5. Hath not God chosen …] Better, perhaps, did not God choose? as referring to the special election of the poor by Christ as the heirs of blessings and the messengers of His Kingdom (Matthew 5:3; Luke 6:20; comp. also 1 Corinthians 1:27).

the poor of this world] Literally, in this world, i. e. “as far as this world is concerned.”

rich in faith] The construction of the words is (to use a technical phrase) that of a secondary predicate, “God had chosen the poor in this world as, i.e. to be, rich in faith, as in the region in which they lived and moved.”

heirs of the kingdom which he hath promised …] Here, as before (ch. James 1:12), it is scarcely possible to exclude a direct reference to the words of Christ, as in Luke 6:20; Luke 12:31-32, and so we get indirect proof of a current knowledge, at the early period at which St James wrote, of teaching that was afterwards recorded in the written Gospels. Some of the better MSS., however, give “heirs of the promise.”

to them that love him?] Care is taken not to lead men to suppose that poverty itself, apart from spiritual conditions, was a sufficient title to the inheritance. There must be the love of God which has its root in faith. What is pressed is that poverty and not wealth was the true object of respect; partly as predisposing men to the spiritual conditions, partly as having been singled out by Christ for special blessings.

Jam 2:5. Ἀκούσατε, hearken) By this address he brings to trial and restrains rash judges, showing that the presumption ought to be in favour of the poor, rather than the rich.—ὁ Θεὸς, God) Our judgment ought to be in conformity with the judgment of God, even in ceremonies and outward gestures.—ἐξελέξατο τοὺς πτωχοὺς, chose the poor) They who are chosen, are needy. This description does not include all the poor, nor is it confined to the poor only; for poverty and riches of themselves do not render any man good or evil; and yet the poor are in various places pronounced happy in preference to the rich: ch. Jam 5:1. And the terms, wicked and rich, righteous and poor, are generally synonymous. Isaiah 53:9; Amos 2:6; Amos 5:12. The rich man, if he is good, renounces his riches; the poor man, if he is wicked, neglects that which is the advantage of poverty. Many Christians were of the poor, few from among the rich; especially at Jerusalem, and among those to whom James writes. Comp. the notes on ch. Jam 5:1 and following verses. So also, 1 Corinthians 1:27, God hath chosen, etc.—πλουσίους ἐν πίστει, καὶ κληρονόμους, rich in faith, and heirs) Beza thus explains it: He chose the poor, that they might become rich in faith, and heirs, etc. E. Schmid thus takes it: He chose the poor, who are however rich in faith, to be also heirs, etc. The latter puts asunder two points which are most intimately connected, rich and heirs. The former, contrary to the design of the apostle, places faith and love after election. For James treats concerning the order of election, faith, and love, just as that order becomes known to us: and moreover he thus furnishes us with a rule for forming a right judgment respecting the poor; in which point of view not only faith, but also love, precedes election in the order of our knowledge. The meaning of the apostle is this: God chose the poor, who are rich in faith, and who are also heirs, etc. Whence this argument is derived: “Whoever are rich in faith and heirs, them we ought to acknowledge and treat as chosen by God; but the poor are rich in faith,” etc. Thus election is so far from preceding faith, that even the inheritance precedes election; and if we duly consider the antithesis between He chose, and ye have despised, this conclusion presents itself. Both God highly esteems, and we ought to have highly esteemed, those who are rich in faith, and heirs of the kingdom.—ἐν πίστει, in faith) which has for its object the Lord of glory. To this faith are assigned as a consequence the riches of heaven and of the world to come, even as the inheritance is assigned to love.—κληρονόμους, heirs) because sons.—τῆς βασιλείας, of the kingdom) The highest dignity.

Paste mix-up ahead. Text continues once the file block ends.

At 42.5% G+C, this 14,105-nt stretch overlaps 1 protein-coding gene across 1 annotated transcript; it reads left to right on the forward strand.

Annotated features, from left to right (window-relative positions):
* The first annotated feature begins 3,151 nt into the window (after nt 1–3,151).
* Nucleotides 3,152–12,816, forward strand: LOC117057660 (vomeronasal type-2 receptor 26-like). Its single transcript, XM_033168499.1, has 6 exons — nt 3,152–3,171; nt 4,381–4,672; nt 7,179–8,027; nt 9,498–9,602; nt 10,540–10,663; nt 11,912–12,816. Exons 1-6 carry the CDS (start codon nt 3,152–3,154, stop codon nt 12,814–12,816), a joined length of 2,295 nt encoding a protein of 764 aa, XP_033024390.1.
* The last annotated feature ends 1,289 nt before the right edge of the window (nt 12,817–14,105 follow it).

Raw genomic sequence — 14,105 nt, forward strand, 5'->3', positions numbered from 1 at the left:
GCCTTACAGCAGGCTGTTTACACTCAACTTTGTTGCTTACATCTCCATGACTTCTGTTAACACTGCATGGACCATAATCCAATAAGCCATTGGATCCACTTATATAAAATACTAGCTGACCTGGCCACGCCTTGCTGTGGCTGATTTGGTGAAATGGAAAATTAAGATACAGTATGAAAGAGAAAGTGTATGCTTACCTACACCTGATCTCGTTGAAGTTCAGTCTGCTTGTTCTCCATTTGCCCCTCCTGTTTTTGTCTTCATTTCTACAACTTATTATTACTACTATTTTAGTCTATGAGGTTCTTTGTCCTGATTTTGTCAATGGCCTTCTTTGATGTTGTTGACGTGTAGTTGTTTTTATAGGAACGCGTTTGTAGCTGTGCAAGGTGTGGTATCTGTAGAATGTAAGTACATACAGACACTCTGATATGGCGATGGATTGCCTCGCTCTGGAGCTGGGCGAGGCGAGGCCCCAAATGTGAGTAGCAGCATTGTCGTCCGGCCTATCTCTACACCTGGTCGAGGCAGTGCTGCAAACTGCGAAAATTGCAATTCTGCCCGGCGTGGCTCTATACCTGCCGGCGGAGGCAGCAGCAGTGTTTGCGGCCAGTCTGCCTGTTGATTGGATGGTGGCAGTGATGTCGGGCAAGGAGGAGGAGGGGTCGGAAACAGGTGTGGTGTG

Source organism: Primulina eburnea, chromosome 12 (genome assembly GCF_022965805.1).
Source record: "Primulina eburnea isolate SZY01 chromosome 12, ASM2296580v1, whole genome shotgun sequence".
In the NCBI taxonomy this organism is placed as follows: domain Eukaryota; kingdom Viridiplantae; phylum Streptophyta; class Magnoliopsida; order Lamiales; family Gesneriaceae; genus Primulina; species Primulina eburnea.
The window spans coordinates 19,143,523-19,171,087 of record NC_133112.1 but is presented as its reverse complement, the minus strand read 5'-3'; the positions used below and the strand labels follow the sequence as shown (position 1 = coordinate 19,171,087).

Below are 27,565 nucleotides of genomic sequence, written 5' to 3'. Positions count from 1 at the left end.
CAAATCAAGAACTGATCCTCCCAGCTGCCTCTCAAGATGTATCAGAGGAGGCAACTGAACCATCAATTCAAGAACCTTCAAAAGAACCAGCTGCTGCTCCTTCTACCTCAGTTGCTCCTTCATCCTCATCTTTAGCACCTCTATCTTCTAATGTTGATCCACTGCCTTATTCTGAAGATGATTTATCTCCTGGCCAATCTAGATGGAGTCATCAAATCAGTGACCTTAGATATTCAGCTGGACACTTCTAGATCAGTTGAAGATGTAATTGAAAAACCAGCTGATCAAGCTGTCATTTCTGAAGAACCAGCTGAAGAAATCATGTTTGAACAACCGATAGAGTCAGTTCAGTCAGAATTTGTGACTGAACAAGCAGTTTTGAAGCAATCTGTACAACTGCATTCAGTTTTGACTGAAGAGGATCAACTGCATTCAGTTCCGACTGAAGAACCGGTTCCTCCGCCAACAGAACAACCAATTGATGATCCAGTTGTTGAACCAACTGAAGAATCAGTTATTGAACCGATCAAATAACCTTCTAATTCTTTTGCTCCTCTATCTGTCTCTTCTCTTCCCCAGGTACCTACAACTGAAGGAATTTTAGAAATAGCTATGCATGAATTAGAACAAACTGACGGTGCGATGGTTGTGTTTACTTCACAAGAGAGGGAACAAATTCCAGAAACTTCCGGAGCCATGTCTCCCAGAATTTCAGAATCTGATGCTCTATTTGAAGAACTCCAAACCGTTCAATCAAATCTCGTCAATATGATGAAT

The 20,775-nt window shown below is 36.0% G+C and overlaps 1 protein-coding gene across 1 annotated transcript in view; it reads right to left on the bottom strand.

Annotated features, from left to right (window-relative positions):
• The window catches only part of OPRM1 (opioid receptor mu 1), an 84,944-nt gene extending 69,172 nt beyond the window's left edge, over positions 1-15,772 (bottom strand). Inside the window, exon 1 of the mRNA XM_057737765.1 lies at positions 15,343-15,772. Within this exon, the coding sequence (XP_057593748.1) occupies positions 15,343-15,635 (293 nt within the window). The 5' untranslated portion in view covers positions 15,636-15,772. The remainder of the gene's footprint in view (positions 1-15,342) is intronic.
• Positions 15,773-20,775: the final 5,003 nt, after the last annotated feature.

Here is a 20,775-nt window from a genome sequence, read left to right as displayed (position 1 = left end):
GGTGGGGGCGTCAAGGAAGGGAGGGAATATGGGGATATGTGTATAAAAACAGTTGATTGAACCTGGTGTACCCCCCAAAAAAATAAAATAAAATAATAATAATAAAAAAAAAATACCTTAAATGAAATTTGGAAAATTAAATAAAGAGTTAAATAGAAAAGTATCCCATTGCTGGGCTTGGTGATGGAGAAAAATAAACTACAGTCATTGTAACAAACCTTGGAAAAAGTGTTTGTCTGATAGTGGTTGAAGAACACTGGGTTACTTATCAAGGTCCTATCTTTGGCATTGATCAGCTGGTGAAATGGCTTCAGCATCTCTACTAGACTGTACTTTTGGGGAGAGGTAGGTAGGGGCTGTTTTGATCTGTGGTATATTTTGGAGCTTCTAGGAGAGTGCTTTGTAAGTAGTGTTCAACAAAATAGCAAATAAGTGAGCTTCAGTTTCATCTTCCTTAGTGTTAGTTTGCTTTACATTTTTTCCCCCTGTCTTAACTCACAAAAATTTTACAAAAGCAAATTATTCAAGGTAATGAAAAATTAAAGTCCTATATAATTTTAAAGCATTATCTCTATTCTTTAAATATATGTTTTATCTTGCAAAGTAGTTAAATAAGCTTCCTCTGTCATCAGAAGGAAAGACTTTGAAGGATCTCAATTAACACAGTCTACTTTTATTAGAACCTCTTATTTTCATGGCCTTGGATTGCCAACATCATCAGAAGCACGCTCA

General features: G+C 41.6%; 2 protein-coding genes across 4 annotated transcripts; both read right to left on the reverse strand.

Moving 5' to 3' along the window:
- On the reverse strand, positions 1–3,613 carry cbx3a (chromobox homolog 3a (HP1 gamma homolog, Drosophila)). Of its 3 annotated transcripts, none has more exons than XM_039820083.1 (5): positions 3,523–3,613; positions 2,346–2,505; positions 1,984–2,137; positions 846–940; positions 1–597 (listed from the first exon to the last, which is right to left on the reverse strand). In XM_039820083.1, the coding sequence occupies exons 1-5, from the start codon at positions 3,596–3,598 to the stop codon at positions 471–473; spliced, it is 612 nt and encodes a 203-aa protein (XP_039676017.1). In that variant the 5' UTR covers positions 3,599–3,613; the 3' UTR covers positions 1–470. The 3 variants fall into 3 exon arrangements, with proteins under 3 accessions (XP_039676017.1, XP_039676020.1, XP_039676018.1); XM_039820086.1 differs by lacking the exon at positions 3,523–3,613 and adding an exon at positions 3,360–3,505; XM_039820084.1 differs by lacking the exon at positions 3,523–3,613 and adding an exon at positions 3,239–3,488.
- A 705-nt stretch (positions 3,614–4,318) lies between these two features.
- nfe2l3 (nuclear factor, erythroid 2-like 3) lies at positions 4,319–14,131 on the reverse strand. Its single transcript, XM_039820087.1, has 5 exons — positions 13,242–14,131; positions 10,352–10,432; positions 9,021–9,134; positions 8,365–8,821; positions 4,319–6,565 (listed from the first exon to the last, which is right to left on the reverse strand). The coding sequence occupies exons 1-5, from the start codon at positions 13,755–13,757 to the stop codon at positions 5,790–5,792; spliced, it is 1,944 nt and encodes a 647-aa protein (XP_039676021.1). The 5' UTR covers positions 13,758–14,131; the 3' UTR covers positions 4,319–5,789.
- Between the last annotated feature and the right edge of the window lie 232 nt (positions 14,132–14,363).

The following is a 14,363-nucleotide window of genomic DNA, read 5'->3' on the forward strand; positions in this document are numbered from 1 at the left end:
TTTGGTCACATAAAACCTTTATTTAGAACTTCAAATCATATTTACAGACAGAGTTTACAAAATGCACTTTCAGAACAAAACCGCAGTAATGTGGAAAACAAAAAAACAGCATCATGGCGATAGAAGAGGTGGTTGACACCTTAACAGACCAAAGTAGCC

Verses 5-9. - Proof of the sinfulness of respect of persons. Verse 5. - Hearken (ἀκούσατε). This has been noticed as a coincidence with the speech of St. James in Acts 15:13. It is, however, too slight to be worth much (cf. Acts 7:2; Acts 13:16; Acts 22:1). For τοῦ κόσμου τούτου, read τῷ κόσμῳ (א, A, B, C), "poor as to the world;" perhaps "in the estimation of the world." These God chose (to be) rich in faith, and heirs of the kingdom, etc. The kingdom; mentioned here only by St. James (and even here, א, A read ἐπαγγελίας); cf. νόμον βασιλικόν in ver. 8. Which he hath promised. As Dean Plumptre has pointed out, "it is scarcely possible to exclude a direct reference to the words of Christ, as in Luke 6:20; Luke 12:31, 32; and so we get indirect proof of a current knowledge, at the early period at which St. James wrote, of teaching which was afterwards recorded in the written Gospels." James 2:5Hearken, my beloved brethren

Alford cites this phrase as one of the very few links which connect this epistle with the speech of James in Acts 15:13.

The poor of this world (τοὺς πτωχοὺς τοῦ κόσμου)

But the correct reading is τῷ κόσμῳ, to the world; and the expression is to be explained in the same way as ἀστεῖος τῷ Θεῷ, fair unto God, Acts 7:20, and δυνατὰ τῷ Θεῷ, mighty through (Rev., before) God, 2 Corinthians 10:4. So Rev., poor as to the world, in the world's esteem. Poor, see on Matthew 5:3.

Rich in faith

The Rev., properly, inserts to be, since the words are not in apposition with poor, but express the object for which God has chosen them. Faith is not the quality in which they are to be rich, but the sphere or element; rich in their position as believers. "Not the measure of faith, in virtue of which one man is richer than another, is before the writer's mind, but the substance of the faith, by virtue of which every believer is rich" (Wiesinger, cited by Alford).